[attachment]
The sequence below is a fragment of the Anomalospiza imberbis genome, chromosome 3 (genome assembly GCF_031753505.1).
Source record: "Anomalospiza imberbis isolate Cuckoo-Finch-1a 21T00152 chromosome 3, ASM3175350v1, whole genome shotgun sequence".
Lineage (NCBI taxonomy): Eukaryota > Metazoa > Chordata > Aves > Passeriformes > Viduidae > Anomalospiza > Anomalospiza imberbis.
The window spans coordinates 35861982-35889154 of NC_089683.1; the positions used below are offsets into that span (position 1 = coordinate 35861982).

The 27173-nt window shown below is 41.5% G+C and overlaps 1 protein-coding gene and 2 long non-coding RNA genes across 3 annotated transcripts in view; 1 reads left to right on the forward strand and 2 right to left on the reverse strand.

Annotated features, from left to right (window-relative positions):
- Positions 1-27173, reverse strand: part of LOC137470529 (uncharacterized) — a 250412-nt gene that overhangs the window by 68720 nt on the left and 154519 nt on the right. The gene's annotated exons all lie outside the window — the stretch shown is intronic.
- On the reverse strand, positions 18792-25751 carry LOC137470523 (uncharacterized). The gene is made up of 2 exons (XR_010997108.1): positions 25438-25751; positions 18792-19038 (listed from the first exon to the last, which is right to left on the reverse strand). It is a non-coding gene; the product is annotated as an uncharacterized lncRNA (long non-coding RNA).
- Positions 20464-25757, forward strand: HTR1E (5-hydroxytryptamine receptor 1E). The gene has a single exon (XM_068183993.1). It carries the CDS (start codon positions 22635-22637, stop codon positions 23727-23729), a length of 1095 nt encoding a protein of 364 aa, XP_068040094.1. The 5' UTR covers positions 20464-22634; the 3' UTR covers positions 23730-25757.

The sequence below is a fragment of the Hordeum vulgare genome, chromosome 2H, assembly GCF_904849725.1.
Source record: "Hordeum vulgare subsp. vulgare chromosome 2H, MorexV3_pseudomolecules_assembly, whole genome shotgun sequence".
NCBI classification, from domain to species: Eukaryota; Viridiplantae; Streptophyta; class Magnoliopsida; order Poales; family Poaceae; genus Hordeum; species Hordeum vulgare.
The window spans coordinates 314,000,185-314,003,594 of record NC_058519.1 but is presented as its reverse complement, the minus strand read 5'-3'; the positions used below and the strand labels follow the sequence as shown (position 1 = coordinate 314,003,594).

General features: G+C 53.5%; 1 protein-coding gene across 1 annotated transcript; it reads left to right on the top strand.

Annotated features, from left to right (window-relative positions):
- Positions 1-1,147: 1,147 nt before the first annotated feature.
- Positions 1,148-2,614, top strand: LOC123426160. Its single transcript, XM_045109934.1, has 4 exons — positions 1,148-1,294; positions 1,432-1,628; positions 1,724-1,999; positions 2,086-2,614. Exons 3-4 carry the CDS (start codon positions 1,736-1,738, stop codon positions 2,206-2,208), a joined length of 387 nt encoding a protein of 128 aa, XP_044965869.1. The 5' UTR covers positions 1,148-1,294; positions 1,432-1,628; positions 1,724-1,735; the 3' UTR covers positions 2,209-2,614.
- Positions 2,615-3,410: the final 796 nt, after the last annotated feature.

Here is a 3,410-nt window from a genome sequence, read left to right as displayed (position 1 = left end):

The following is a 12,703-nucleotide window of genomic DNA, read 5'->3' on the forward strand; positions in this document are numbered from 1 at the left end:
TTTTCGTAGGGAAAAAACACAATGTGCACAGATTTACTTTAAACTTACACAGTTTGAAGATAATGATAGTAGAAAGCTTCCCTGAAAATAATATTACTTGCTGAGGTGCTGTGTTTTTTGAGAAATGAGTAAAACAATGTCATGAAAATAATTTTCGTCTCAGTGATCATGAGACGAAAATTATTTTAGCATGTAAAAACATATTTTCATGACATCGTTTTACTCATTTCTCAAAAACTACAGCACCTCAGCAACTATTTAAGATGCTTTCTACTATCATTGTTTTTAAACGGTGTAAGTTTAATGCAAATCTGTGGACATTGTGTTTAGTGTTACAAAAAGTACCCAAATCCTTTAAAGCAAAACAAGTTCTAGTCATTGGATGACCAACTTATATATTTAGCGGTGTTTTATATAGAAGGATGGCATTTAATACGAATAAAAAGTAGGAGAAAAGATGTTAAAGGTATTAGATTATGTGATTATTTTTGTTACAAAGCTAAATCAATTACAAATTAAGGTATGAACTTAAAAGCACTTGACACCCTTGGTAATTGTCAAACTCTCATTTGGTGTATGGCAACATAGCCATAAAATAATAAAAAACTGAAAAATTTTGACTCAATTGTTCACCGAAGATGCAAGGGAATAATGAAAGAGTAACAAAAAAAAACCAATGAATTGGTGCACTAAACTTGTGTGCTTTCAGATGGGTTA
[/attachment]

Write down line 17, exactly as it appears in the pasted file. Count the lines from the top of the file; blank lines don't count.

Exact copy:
- Positions 1,148-2,614, top strand: LOC123426160. Its single transcript, XM_045109934.1, has 4 exons — positions 1,148-1,294; positions 1,432-1,628; positions 1,724-1,999; positions 2,086-2,614. Exons 3-4 carry the CDS (start codon positions 1,736-1,738, stop codon positions 2,206-2,208), a joined length of 387 nt encoding a protein of 128 aa, XP_044965869.1. The 5' UTR covers positions 1,148-1,294; positions 1,432-1,628; positions 1,724-1,735; the 3' UTR covers positions 2,209-2,614.